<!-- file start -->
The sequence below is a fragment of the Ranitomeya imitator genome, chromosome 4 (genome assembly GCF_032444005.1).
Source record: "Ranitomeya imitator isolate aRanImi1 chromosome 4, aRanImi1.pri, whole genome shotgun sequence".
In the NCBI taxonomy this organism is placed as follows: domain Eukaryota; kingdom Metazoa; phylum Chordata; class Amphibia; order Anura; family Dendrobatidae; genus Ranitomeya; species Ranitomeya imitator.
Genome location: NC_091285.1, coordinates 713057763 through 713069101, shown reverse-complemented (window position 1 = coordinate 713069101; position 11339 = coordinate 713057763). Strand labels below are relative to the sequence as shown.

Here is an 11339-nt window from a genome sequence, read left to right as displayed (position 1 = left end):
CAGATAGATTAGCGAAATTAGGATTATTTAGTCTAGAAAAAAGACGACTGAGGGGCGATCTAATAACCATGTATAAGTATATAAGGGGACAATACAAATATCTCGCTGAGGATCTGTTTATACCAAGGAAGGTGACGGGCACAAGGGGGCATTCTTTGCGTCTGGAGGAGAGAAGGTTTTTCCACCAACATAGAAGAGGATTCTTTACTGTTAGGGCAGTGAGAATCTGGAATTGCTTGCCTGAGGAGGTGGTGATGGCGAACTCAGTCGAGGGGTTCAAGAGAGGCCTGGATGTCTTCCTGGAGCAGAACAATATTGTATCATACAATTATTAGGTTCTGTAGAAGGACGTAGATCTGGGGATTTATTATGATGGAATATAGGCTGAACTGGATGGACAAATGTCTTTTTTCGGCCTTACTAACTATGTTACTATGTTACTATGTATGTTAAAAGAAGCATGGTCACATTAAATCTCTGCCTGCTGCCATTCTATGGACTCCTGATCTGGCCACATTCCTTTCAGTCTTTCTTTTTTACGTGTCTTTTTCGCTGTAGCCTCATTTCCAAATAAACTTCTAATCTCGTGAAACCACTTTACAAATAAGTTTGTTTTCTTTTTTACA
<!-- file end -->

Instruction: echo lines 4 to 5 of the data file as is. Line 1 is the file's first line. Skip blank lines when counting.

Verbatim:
Genome location: NC_091285.1, coordinates 713057763 through 713069101, shown reverse-complemented (window position 1 = coordinate 713069101; position 11339 = coordinate 713057763). Strand labels below are relative to the sequence as shown.

Here is an 11339-nt window from a genome sequence, read left to right as displayed (position 1 = left end):